Being There (1979)


Untitled-1Chance is a very interesting man. He isn’t complex or well educated, but he is interesting. And many of the people in Being There find him interesting too. He has the mind of a child; he can’t make his own meals, and he has a very limited vocabulary that usually consists of “Oh yes, very much”, “Oh yes please”, “I’d like that very much”, and so on. He is dim-witted, but he carries himself well. This is important, because his appearance means the difference between people loving him and calling social services.

He is played by Peter Sellers, who was no easy man to live with. He burned many bridges in his day, especially ones leading to his one and only son, Michael. Apparently, the two began reconciling shortly before Sellers’ death in 1980. Maybe it’s this tattered relationship — and the prospect of losing his only child — that allowed Sellers to channel something special for his role as Chance. Or maybe he just knew that his time was coming. I’ve seen him go crazy in many of his earlier roles. When he played three different people in Kubrick’s Dr. Strangelove, that was remarkable. When he made Inspector Clouseau his own, and then evolved the character the more times he played him, that was remarkable. When he created havoc in The Party, that was remarkable. But here, he is something beyond remarkable. Moving, perhaps. Almost sublime. He is reserved, calm and steady, but no less captivating. He does more by doing less. When we see a tear stream down his cheek near the end of the movie, we know he’s earned that tear. And that tear has earned him, if that makes sense.

That tear is a big deal, because it’s the first time we see him display any sort of genuine emotion. How he manages to conjure that tear I cannot tell you, but I was surprised to see it there. It almost seems like an impossibility. From the moment we meet him, all he ever does is watch TV and shake people’s hands. That is the extent of his social skills. But like I mentioned earlier, the key to his success in the movie is the way he dresses and carries himself, because it creates a lie that is innocent.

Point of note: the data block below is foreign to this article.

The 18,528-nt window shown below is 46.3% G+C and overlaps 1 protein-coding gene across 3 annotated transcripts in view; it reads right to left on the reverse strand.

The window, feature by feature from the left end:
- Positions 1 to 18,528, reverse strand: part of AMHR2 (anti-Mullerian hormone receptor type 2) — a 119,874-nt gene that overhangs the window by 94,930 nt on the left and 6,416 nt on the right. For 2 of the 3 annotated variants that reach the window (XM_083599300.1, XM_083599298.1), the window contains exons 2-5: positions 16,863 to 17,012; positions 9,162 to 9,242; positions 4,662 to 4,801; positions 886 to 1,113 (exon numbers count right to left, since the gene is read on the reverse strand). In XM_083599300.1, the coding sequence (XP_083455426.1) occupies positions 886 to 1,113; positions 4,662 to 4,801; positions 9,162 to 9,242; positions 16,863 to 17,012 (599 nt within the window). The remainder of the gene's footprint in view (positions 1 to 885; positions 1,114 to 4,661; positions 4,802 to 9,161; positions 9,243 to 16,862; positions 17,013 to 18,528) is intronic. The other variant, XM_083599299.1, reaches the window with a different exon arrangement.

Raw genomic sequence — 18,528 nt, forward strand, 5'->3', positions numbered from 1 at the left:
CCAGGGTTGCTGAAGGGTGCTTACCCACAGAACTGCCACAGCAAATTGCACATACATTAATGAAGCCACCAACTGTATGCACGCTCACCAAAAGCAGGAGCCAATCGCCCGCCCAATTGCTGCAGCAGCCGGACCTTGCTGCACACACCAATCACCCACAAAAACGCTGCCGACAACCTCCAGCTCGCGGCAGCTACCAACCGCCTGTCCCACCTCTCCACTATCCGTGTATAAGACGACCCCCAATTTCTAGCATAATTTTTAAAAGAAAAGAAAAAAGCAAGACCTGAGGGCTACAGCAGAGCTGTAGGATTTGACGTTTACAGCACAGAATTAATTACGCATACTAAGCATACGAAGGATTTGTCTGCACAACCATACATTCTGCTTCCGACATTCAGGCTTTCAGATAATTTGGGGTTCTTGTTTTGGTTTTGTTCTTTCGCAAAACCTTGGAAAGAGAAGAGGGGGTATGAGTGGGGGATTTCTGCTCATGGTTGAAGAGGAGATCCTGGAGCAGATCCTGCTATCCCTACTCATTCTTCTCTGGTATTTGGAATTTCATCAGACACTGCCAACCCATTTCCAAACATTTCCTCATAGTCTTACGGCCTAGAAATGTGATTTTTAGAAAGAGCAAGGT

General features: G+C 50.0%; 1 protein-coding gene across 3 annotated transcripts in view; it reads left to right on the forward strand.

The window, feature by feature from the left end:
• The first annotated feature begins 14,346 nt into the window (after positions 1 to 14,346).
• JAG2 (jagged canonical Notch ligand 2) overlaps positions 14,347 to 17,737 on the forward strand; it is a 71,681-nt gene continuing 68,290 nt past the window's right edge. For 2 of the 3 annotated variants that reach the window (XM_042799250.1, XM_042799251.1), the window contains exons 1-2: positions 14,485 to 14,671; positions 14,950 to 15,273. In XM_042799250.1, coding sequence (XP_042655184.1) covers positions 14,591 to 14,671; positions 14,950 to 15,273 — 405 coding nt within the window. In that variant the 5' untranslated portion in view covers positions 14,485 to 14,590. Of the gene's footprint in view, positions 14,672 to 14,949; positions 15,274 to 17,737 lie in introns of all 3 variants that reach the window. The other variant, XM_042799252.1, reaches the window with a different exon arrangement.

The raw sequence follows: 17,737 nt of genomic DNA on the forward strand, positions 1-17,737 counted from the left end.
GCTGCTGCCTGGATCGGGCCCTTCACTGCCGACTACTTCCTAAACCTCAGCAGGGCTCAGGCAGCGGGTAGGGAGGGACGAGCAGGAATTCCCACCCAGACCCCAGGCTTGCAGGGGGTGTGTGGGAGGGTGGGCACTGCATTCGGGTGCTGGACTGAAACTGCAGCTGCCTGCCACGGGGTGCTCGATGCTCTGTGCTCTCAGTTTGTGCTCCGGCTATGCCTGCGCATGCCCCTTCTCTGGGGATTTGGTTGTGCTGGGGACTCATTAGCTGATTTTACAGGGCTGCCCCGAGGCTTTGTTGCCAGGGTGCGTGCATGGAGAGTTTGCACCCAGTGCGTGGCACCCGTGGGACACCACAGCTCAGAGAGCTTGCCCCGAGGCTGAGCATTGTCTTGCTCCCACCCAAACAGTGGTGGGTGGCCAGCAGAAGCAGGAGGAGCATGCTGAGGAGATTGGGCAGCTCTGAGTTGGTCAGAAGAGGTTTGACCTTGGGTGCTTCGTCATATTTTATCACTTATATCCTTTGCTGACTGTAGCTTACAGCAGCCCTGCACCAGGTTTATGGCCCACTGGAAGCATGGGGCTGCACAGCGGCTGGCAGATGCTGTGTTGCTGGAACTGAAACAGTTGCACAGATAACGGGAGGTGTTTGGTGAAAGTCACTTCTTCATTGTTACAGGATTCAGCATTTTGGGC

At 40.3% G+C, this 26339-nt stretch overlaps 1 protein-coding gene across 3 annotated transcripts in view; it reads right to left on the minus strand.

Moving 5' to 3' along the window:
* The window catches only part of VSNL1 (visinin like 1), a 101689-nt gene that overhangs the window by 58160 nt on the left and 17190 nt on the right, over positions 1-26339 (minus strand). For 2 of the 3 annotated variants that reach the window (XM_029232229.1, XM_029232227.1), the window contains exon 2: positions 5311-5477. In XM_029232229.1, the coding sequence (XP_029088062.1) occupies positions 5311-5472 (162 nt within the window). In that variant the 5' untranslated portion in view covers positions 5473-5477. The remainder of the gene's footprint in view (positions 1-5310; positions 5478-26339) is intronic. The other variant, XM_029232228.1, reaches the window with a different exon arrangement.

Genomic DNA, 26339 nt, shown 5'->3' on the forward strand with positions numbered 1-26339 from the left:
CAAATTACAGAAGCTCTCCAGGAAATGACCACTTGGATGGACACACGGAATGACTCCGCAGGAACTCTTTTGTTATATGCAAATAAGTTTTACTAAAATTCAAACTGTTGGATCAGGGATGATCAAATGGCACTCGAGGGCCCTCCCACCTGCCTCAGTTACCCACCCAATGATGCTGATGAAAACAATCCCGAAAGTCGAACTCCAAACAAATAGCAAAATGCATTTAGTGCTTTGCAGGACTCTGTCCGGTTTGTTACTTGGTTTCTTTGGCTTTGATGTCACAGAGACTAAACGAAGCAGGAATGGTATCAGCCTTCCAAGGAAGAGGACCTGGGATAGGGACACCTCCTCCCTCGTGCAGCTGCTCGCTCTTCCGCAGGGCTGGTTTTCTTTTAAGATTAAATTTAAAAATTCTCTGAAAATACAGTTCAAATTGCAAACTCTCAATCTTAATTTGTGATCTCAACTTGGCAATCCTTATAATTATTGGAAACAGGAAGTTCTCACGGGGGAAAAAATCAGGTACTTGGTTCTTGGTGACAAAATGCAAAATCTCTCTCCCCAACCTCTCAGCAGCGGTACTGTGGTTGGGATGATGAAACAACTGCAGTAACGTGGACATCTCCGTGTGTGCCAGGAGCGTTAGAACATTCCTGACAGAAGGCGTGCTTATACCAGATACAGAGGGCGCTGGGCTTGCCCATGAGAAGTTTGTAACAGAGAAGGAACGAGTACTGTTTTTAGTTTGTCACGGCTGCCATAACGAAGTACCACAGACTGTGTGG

The idea of Being There is that no matter what your background is — even if you have none — you will gain friends, connections, even lovers, if you are able to present yourself as someone of substance. This is how Chance gets by. He has nothing going on in his head, but because he wears expensive suits (that aren’t his), is polite, and speaks with complete and utter honesty, the people he meets — particularly Eve Rand (Shirley MacClaine) and her husband Ben (Melvyn Douglas) — mistake his low IQ for quiet intelligence. Here’s an example, and it’s a big one: He joins Ben in a meeting with the president, and when asked for his opinion on the imminent financial threat, he responds by talking about gardening. Now, we all know that he’s talking about real gardening, because he loves to garden and knows nothing about finance, but the president and Ben think he’s speaking in metaphors. Something about roots and the four seasons. The president takes his “advice” and broadcasts it to the country, and he becomes a star.

And still, he has no idea what’s going on. He is as clueless as a toddler at a high stakes poker game. When Eve tries to make love to him, he just sits there like a block of wood with his eyes on the TV. When she pleasures herself for his amusement, he chooses instead to emulate aerobics positions. He creates moments that are hysterically funny, and at the same time, difficult to watch, and we can’t help but feel for him.

Being There is both drama and comedy, but the drama and comedy are unlike anything we’ve seen. They don’t work apart from each other; they work together. They merge into one seamless thread of touching moments, laughter, uncomfortable moments, and greatness. When Sellers makes us laugh, he does so by spurting unexpected words, or doing the wrong thing at the right time, not by knocking over a flower vase or shooting a suction dart in between a guy’s eyes. He is subtle in the way he walks, talks, smiles, eats, jokes. And it’s all fabulous.

I know I’m talking an awful lot about Sellers, but he is the star of the show. More so because Chance is so unlike anything I’ve ever seen Sellers play before. He is like a breath of fresh air. He doesn’t necessarily outplay MacClaine or Douglas, or Jack Warden, but I feel that the movie is his to win, and the other’s to fight for. I’m sure many people have compared him to Forrest Gump, but I didn’t like Forrest. I didn’t like Tom Hanks in the role (I think I need to rewatch it). I liked Sellers in this role. He is fragile and sympathetic, and truly lovable. And he’s possibly ethereal. The last scene has been open to debate for years and years, and I don’t know what to make of it. There’s probably nothing to make of it. It is what it is. Chance walks on water, just like Christ did 2,000 years before. What is there to say about that?

Best Moment | Many. Oh, and if you manage to catch the version of the movie with the set of bloopers during the end credits, watch it, because it’s hilarious. Sellers apparently hated it, but whatever.

Worst Moment | Nope.


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